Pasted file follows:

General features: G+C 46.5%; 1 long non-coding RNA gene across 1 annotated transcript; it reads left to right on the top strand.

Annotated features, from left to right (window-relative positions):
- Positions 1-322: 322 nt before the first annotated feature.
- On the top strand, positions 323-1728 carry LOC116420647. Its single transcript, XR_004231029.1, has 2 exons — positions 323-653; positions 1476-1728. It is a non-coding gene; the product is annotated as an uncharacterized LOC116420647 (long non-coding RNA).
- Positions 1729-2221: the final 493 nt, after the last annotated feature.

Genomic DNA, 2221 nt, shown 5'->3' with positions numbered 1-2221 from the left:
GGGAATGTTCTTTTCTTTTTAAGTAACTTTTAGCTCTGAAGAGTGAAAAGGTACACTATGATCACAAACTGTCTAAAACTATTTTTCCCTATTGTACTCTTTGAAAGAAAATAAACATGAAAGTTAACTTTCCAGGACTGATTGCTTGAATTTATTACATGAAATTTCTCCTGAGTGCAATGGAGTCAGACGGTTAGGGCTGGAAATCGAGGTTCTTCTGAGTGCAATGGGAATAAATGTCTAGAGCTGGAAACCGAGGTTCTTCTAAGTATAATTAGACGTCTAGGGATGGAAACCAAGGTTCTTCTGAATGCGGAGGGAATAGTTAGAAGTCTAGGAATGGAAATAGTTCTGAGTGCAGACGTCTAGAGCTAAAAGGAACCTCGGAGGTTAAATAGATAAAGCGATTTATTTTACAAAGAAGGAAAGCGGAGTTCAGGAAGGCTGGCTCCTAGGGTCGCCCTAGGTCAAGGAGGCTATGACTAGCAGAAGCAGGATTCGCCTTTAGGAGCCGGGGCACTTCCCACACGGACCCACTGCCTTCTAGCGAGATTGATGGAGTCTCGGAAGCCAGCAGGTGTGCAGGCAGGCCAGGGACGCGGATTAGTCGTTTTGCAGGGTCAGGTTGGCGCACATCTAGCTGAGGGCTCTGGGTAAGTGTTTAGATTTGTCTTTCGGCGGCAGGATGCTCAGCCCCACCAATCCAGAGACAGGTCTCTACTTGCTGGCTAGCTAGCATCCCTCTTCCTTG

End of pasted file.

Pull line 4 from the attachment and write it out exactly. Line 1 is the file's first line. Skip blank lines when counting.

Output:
- On the top strand, positions 323-1728 carry LOC116420647. Its single transcript, XR_004231029.1, has 2 exons — positions 323-653; positions 1476-1728. It is a non-coding gene; the product is annotated as an uncharacterized LOC116420647 (long non-coding RNA).